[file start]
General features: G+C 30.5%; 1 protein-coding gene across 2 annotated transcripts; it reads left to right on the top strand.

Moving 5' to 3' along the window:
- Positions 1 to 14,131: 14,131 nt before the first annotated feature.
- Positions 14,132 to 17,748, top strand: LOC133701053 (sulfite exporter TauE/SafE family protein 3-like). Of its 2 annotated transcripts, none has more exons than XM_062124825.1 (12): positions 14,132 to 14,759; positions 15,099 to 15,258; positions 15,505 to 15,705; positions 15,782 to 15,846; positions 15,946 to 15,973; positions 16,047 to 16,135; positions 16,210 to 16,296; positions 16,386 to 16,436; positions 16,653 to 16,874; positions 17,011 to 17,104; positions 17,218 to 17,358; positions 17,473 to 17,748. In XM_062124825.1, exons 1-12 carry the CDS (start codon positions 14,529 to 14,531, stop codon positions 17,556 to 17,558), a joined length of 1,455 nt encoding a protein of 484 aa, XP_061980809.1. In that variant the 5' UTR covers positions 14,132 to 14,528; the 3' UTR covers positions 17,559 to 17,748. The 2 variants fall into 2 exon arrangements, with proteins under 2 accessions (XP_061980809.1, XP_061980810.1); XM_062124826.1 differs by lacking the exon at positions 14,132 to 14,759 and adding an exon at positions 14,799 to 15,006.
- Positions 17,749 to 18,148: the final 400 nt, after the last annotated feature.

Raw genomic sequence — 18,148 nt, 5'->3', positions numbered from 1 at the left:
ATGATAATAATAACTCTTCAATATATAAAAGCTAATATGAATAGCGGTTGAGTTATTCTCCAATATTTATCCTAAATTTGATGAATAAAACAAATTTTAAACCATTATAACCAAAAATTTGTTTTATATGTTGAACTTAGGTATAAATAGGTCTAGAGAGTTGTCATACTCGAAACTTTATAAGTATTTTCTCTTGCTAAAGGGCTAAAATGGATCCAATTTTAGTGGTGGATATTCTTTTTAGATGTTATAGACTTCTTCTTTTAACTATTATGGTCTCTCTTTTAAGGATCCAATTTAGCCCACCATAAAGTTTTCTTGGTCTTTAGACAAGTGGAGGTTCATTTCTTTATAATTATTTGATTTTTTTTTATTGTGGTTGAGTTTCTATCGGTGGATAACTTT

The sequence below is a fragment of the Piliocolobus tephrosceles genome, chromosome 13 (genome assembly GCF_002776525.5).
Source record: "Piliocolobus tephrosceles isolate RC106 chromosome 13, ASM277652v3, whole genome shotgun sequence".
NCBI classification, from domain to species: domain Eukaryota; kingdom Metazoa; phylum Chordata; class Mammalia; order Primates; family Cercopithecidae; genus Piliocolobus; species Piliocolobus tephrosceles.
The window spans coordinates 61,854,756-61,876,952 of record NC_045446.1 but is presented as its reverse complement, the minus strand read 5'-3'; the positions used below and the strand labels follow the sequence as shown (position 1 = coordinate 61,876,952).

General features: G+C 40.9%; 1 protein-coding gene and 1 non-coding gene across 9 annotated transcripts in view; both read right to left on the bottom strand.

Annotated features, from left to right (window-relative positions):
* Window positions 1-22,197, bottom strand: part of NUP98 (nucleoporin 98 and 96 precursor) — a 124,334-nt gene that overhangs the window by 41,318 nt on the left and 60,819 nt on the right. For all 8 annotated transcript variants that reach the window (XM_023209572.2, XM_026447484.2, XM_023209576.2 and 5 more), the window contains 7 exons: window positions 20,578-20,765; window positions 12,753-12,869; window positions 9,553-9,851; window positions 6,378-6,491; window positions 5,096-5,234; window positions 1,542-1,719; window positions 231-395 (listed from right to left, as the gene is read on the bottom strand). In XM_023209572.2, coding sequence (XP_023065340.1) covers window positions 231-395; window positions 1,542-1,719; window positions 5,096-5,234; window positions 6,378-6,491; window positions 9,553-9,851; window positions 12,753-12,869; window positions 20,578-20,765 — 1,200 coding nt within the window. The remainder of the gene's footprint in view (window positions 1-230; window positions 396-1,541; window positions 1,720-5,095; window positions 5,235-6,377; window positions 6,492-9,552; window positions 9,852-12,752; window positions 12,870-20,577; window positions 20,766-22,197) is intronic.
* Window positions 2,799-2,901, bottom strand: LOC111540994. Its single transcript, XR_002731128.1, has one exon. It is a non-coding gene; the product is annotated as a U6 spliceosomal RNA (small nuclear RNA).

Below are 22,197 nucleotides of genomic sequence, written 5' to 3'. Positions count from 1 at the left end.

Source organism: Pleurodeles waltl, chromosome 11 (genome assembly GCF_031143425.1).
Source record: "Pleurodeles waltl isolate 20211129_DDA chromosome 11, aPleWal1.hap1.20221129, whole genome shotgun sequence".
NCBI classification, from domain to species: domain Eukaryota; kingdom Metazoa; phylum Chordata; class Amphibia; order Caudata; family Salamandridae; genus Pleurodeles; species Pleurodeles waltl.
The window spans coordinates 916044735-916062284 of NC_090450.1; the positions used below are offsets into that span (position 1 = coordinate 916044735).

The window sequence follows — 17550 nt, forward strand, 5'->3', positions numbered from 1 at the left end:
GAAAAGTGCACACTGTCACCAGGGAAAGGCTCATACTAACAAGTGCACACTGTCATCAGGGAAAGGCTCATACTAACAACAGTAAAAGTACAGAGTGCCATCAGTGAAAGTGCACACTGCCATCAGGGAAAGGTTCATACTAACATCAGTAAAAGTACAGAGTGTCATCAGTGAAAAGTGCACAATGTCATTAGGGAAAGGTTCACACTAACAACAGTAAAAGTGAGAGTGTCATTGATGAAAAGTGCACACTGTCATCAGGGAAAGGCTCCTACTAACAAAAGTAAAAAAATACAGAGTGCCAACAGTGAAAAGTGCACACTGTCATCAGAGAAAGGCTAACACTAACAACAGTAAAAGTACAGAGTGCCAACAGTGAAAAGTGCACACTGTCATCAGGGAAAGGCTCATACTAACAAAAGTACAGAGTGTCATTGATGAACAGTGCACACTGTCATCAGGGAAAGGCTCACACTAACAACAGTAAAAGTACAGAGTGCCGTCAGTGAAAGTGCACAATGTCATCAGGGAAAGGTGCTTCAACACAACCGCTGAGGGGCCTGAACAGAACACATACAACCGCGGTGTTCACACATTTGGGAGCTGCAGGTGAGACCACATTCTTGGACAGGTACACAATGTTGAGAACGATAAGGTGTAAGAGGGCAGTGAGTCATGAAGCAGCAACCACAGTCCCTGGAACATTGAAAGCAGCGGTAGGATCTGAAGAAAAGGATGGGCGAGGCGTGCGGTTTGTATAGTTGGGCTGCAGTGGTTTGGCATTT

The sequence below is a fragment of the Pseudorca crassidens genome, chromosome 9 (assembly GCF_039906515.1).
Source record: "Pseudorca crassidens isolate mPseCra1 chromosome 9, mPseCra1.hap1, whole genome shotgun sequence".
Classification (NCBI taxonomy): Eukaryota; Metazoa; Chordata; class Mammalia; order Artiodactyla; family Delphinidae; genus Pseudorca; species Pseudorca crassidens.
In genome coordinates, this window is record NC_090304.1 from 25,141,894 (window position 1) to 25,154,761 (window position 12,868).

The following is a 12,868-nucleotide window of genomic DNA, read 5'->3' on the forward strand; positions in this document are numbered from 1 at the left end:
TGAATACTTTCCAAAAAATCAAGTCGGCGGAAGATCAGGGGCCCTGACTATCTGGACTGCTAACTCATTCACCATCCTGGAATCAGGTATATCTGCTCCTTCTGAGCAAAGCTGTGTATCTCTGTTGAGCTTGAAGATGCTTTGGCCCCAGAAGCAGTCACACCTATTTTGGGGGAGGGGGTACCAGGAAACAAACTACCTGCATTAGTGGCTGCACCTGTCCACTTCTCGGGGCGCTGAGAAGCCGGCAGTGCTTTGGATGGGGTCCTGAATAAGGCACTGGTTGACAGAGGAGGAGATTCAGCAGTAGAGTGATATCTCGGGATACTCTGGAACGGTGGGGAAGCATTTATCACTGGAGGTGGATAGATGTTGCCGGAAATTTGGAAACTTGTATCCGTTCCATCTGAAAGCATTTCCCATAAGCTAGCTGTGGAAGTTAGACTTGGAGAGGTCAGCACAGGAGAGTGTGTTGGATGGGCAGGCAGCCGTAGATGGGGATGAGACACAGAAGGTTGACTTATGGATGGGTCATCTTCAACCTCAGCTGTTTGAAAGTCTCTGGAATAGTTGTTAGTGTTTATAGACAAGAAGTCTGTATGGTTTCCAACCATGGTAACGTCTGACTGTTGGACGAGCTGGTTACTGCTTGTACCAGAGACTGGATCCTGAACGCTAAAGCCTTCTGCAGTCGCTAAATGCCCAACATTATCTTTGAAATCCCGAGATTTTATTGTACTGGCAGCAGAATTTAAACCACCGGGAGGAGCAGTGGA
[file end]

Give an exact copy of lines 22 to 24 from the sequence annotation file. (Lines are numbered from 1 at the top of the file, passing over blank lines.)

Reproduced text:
GAAAAGTGCACACTGTCACCAGGGAAAGGCTCATACTAACAAGTGCACACTGTCATCAGGGAAAGGCTCATACTAACAACAGTAAAAGTACAGAGTGCCATCAGTGAAAGTGCACACTGCCATCAGGGAAAGGTTCATACTAACATCAGTAAAAGTACAGAGTGTCATCAGTGAAAAGTGCACAATGTCATTAGGGAAAGGTTCACACTAACAACAGTAAAAGTGAGAGTGTCATTGATGAAAAGTGCACACTGTCATCAGGGAAAGGCTCCTACTAACAAAAGTAAAAAAATACAGAGTGCCAACAGTGAAAAGTGCACACTGTCATCAGAGAAAGGCTAACACTAACAACAGTAAAAGTACAGAGTGCCAACAGTGAAAAGTGCACACTGTCATCAGGGAAAGGCTCATACTAACAAAAGTACAGAGTGTCATTGATGAACAGTGCACACTGTCATCAGGGAAAGGCTCACACTAACAACAGTAAAAGTACAGAGTGCCGTCAGTGAAAGTGCACAATGTCATCAGGGAAAGGTGCTTCAACACAACCGCTGAGGGGCCTGAACAGAACACATACAACCGCGGTGTTCACACATTTGGGAGCTGCAGGTGAGACCACATTCTTGGACAGGTACACAATGTTGAGAACGATAAGGTGTAAGAGGGCAGTGAGTCATGAAGCAGCAACCACAGTCCCTGGAACATTGAAAGCAGCGGTAGGATCTGAAGAAAAGGATGGGCGAGGCGTGCGGTTTGTATAGTTGGGCTGCAGTGGTTTGGCATTT

The sequence below is a fragment of the Pseudorca crassidens genome, chromosome 9 (assembly GCF_039906515.1).
Source record: "Pseudorca crassidens isolate mPseCra1 chromosome 9, mPseCra1.hap1, whole genome shotgun sequence".